Obesity identified as significant risk factor for stillbirth

A recent study conducted in Canada has unveiled compelling evidence linking obesity to an increased risk of stillbirth, particularly as pregnancy progresses to term. Published in the prestigious Canadian Medical Association Journal (CMAJ), the findings emphasize the potential benefits of an earlier delivery date in mitigating the risk of stillbirth for expectant individuals grappling with obesity.

Lead author of the study, Naila Ramji, an assistant professor at Dalhousie University, Canada, highlighted the significance of the research by stating, “The risk thresholds for obesity-related stillbirth are notably higher than those associated with other medical conditions that elevate the risk of stillbirth.”

The research, which analyzed data from the Better Outcomes Registry and Network, encompassed a staggering 681,178 singleton births, including 1,956 stillbirths, in Ontario, Canada between 2012 and 2018. Upon adjusting for confounding factors such as diabetes and high blood pressure, the investigators discovered that individuals with class I obesity, characterized by a body mass index (BMI) of 30-34.9 kilograms per square meter (kg/m2), faced double the risk of stillbirth at 39 weeks gestation in comparison to those with a normal BMI (18.5-24.9 kg/m2).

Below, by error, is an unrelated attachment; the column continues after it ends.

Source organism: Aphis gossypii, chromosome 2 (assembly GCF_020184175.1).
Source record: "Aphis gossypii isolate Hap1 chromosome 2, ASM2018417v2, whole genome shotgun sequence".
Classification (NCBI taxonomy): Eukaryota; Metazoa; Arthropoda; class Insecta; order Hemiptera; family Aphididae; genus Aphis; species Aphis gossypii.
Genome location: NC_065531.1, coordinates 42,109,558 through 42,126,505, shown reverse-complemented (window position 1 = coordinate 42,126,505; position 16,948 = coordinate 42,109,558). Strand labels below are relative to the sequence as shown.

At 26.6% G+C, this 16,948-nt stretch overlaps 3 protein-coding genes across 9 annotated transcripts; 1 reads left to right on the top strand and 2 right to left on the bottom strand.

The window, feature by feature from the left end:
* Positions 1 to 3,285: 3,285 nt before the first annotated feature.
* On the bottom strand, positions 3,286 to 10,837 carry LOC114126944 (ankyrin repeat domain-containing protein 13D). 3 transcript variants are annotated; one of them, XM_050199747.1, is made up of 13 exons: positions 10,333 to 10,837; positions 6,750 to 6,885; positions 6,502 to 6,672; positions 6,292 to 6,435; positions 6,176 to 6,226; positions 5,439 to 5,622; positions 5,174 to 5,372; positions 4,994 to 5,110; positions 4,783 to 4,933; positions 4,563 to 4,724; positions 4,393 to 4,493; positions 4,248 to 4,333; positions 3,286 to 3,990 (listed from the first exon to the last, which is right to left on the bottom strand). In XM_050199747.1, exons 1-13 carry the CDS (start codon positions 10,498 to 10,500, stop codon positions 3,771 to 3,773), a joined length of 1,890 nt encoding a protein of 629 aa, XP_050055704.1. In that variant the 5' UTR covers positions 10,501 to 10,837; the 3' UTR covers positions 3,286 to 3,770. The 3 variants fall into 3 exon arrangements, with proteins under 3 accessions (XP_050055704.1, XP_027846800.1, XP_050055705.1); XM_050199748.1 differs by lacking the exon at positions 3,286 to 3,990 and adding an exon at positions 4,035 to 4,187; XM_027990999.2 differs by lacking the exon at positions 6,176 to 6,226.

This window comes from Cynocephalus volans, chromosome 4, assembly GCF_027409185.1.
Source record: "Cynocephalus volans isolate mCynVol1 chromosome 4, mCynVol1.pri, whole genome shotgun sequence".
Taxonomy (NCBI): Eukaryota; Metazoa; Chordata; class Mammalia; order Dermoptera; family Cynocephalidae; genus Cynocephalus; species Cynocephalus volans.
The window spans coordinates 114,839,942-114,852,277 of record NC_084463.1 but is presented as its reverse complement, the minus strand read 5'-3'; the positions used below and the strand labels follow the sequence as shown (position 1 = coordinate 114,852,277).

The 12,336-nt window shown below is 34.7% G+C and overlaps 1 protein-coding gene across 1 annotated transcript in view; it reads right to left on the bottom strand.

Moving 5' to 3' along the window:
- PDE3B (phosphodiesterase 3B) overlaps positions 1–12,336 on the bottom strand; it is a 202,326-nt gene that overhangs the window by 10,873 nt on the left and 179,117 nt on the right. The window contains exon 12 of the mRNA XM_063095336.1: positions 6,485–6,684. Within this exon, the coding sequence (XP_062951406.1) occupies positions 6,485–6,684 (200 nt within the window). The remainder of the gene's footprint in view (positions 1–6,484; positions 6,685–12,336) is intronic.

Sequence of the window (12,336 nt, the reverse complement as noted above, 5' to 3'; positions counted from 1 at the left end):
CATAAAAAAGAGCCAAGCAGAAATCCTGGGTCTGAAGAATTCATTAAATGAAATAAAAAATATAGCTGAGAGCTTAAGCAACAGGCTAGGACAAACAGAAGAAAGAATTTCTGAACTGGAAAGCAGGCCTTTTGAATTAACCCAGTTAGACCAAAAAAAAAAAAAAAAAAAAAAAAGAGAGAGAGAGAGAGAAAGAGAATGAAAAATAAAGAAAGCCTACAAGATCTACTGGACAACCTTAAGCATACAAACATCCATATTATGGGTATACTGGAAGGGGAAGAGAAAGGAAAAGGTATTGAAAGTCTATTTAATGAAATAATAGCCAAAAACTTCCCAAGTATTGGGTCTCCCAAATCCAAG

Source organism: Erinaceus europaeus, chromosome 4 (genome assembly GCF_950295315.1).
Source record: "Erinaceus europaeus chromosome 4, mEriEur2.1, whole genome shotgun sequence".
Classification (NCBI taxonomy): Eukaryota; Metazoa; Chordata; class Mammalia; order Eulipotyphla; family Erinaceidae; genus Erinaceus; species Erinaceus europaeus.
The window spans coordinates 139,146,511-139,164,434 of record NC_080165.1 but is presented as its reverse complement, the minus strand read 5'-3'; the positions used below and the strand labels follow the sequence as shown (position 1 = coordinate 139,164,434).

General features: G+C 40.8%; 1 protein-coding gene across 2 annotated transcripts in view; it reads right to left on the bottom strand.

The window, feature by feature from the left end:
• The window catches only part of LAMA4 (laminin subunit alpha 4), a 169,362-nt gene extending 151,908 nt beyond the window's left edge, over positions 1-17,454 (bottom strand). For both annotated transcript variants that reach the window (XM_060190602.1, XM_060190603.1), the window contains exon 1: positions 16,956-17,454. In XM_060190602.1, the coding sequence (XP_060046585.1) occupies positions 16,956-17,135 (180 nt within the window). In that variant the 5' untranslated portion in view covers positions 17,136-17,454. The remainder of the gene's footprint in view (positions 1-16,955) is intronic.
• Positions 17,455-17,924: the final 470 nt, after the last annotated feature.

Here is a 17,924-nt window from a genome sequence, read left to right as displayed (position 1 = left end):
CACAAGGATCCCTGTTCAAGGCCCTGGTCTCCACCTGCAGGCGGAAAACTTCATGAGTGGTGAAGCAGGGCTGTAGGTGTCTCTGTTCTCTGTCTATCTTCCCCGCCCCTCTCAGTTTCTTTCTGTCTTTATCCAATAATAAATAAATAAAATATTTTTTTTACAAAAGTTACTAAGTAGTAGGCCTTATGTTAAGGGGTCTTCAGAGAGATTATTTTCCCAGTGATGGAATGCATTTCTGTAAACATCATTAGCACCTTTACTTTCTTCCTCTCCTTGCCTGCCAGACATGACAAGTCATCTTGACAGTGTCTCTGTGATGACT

Ramji further emphasised, “The heightened risk associated with increased BMI escalates with gestational age, culminating in a more than fourfold risk at 40 weeks.”

Moreover, the study shed light on the distribution of stillbirths before and during delivery, unveiling a heightened risk of stillbirths occurring before delivery in individuals with class I and II obesity. Ramji underscored the potential impact of these findings on patient care, stating, “Pregnant individuals with obesity, especially those with additional risk factors, may derive substantial benefit from timely referral and heightened surveillance approaching term, with additional risk factors potentially warranting earlier delivery.”